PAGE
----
The different patterns of VAN and LP in our findings are consistent with different stages or types of subjective awareness. It has been noted that the perception of masked displays might involve two stages: during the early stage, i.e., the first 200 to 300 ms from the stimulus onset, the brain responses detectable with ERPs increase linearly with the stimulus energy or duration, whereas in the second stage, after approximately 300 ms from the stimulus onset, the brain activity detectable with ERPs is characterized by a non-linear relation to stimulus magnitudes (see Kouider et al., 2013). Koivisto and Revonsuo (2003) suggested that the VAN is an electrophysiological correlate of phenomenal visual awareness, the subjective experience of seeing the stimulus, whereas the later LP reflects access visual awareness, the conscious evaluation of the stimulus for decision-making (Block, 1995, 1996). Lamme (2010) also argued that all the neural ingredients that seem to matter for the visual phenomenality are present in the localized recurrent processes (indicated by the VAN), and the widespread recurrent processes (indicated by the LP) allow to have only reportable conscious visual information. Therefore, the VAN may change linearly with the quality of visual perception, which may reflect how first order visual quality, which some may call visual phenomenal awareness, is graded or continuous; whereas the LP varies non-linearly with PAS, and may reflect awareness of being in a relevant mental state (and therefore the state being conscious by higher order and GWS theories).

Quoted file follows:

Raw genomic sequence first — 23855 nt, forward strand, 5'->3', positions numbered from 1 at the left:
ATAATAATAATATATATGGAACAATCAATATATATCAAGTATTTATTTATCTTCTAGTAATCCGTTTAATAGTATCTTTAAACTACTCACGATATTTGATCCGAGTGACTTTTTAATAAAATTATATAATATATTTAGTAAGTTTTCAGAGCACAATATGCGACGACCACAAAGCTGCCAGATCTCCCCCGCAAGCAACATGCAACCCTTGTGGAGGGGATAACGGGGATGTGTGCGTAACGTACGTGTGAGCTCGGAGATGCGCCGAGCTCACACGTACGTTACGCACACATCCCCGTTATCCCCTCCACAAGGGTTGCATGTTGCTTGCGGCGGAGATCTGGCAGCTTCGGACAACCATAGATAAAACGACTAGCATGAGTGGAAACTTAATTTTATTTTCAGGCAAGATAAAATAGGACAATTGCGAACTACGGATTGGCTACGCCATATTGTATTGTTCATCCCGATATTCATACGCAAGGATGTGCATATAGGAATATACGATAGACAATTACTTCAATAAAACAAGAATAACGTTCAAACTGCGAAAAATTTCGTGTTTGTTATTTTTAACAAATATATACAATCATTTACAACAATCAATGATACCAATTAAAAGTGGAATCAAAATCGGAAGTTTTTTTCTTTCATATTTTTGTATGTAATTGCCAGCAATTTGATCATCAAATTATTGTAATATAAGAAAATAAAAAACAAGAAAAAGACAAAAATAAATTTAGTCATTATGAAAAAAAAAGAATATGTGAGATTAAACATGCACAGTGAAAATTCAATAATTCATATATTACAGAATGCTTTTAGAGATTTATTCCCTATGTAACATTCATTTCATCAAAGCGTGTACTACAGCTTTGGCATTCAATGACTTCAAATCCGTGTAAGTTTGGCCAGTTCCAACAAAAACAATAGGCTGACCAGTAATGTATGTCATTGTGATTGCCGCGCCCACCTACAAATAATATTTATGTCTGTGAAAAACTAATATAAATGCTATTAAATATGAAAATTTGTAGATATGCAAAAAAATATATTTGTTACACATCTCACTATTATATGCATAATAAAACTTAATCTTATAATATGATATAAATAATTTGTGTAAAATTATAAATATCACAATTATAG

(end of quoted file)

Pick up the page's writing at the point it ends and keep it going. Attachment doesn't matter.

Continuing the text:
Finally, we should note some limitations in the present study. First, as different experience ratings included different proportion of trials with same ISIs, there is an issue of the influence of ISI on visibility. Ideally, the physical stimulation should remain constant when compared trials with different experience ratings. However, as a sufficient amount of responses for each experience rating was necessary, different contrasts between the target and the background (e.g., Andersen et al., 2015) or different stimulus durations (e.g., Koivisto and Grassini, 2016) were often used. In the present study, the stimulus duration was same for all experience ratings, while the ISI between the target and the mask was varied. Previous studies revealed that backward masking does not influence the feed-forward processing but interrupts the recurrent processing between high and low cortical areas which is crucial for the emergence of visual awareness (Lamme et al., 2002). Importantly, when “no experience” and “brief glimpse” were collapsed to form an “unconscious” category and “almost clear experience” and “clear experience” to form a “conscious” category, we also found that N2 and LP were each related to subjective awareness even controlling for ISI. However, further studies could still usefully explore how VAN and LP vary with experience ratings when the ISI remains unchanged so the control is not just statistical. Second, although we attempted to find neural correlates of subjective awareness, we could not assume that participants always provided accurate descriptions of their experience in their subjective reports (Dehaene and Naccache, 2001). Fortunately, we found that there were no significant accuracy differences between color photographs and line-drawings for each experience rating, suggesting that the rating was relatively accurate in the present study. Our findings are the first to show that the VAN amplitude increased linearly with the PAS ratings whereas the LP amplitude increased non-linearly with PAS ratings, which is helpful to reconcile the apparently contradictory theories and to resolve the current debate on the neural correlates of visual awareness.